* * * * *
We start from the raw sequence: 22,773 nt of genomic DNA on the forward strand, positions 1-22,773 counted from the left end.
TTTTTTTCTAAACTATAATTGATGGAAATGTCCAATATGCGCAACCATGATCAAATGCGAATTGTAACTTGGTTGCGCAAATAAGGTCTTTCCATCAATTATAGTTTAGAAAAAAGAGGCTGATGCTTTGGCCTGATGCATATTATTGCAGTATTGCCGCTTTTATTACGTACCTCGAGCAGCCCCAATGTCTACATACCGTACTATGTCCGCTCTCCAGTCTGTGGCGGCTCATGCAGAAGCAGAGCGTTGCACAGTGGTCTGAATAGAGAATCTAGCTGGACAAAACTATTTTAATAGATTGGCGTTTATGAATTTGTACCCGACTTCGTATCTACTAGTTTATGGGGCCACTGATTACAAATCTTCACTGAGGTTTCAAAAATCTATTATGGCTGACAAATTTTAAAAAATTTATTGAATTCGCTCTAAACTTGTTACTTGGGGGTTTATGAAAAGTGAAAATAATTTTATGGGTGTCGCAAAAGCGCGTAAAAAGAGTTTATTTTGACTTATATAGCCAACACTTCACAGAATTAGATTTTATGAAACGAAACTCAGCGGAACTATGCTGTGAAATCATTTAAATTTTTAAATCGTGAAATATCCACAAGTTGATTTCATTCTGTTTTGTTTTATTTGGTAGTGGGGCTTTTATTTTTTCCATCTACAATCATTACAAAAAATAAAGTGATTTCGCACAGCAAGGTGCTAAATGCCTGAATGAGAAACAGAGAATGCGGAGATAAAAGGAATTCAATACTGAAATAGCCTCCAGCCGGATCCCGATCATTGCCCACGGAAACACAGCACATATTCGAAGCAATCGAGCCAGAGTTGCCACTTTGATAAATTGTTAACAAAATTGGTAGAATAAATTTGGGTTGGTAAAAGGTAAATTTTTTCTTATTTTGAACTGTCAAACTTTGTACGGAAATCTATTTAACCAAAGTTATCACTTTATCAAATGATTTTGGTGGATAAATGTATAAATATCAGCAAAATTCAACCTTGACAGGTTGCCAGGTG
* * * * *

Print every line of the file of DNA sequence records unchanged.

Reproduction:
We start from the raw sequence: 22,773 nt of genomic DNA on the forward strand, positions 1-22,773 counted from the left end.
TTTTTTTCTAAACTATAATTGATGGAAATGTCCAATATGCGCAACCATGATCAAATGCGAATTGTAACTTGGTTGCGCAAATAAGGTCTTTCCATCAATTATAGTTTAGAAAAAAGAGGCTGATGCTTTGGCCTGATGCATATTATTGCAGTATTGCCGCTTTTATTACGTACCTCGAGCAGCCCCAATGTCTACATACCGTACTATGTCCGCTCTCCAGTCTGTGGCGGCTCATGCAGAAGCAGAGCGTTGCACAGTGGTCTGAATAGAGAATCTAGCTGGACAAAACTATTTTAATAGATTGGCGTTTATGAATTTGTACCCGACTTCGTATCTACTAGTTTATGGGGCCACTGATTACAAATCTTCACTGAGGTTTCAAAAATCTATTATGGCTGACAAATTTTAAAAAATTTATTGAATTCGCTCTAAACTTGTTACTTGGGGGTTTATGAAAAGTGAAAATAATTTTATGGGTGTCGCAAAAGCGCGTAAAAAGAGTTTATTTTGACTTATATAGCCAACACTTCACAGAATTAGATTTTATGAAACGAAACTCAGCGGAACTATGCTGTGAAATCATTTAAATTTTTAAATCGTGAAATATCCACAAGTTGATTTCATTCTGTTTTGTTTTATTTGGTAGTGGGGCTTTTATTTTTTCCATCTACAATCATTACAAAAAATAAAGTGATTTCGCACAGCAAGGTGCTAAATGCCTGAATGAGAAACAGAGAATGCGGAGATAAAAGGAATTCAATACTGAAATAGCCTCCAGCCGGATCCCGATCATTGCCCACGGAAACACAGCACATATTCGAAGCAATCGAGCCAGAGTTGCCACTTTGATAAATTGTTAACAAAATTGGTAGAATAAATTTGGGTTGGTAAAAGGTAAATTTTTTCTTATTTTGAACTGTCAAACTTTGTACGGAAATCTATTTAACCAAAGTTATCACTTTATCAAATGATTTTGGTGGATAAATGTATAAATATCAGCAAAATTCAACCTTGACAGGTTGCCAGGTG